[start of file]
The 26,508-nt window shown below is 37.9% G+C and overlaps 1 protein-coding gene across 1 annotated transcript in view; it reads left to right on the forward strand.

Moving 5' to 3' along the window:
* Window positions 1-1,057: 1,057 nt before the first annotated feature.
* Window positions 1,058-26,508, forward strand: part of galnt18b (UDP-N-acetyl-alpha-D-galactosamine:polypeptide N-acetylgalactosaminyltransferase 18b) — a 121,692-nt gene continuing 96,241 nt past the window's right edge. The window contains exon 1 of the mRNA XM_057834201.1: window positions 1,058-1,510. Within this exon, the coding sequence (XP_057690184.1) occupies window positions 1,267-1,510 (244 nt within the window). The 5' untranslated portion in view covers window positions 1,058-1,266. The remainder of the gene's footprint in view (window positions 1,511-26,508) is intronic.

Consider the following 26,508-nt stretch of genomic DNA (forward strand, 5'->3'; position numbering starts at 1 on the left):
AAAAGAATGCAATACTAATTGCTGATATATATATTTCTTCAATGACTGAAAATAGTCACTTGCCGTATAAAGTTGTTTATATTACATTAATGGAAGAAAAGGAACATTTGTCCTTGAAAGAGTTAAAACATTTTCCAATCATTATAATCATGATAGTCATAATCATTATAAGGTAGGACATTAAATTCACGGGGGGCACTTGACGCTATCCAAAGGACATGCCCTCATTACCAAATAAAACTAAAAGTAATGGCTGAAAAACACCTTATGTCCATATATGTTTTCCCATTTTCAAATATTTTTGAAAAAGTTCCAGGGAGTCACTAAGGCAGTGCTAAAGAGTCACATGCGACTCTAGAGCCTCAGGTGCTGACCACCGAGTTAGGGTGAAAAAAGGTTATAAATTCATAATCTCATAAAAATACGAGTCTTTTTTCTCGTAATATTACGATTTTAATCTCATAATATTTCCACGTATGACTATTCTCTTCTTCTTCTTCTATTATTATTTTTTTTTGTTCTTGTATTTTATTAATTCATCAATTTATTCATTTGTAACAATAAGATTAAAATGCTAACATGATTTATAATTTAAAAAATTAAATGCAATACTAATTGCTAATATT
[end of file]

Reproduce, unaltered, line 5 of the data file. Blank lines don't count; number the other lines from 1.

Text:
Consider the following 26,508-nt stretch of genomic DNA (forward strand, 5'->3'; position numbering starts at 1 on the left):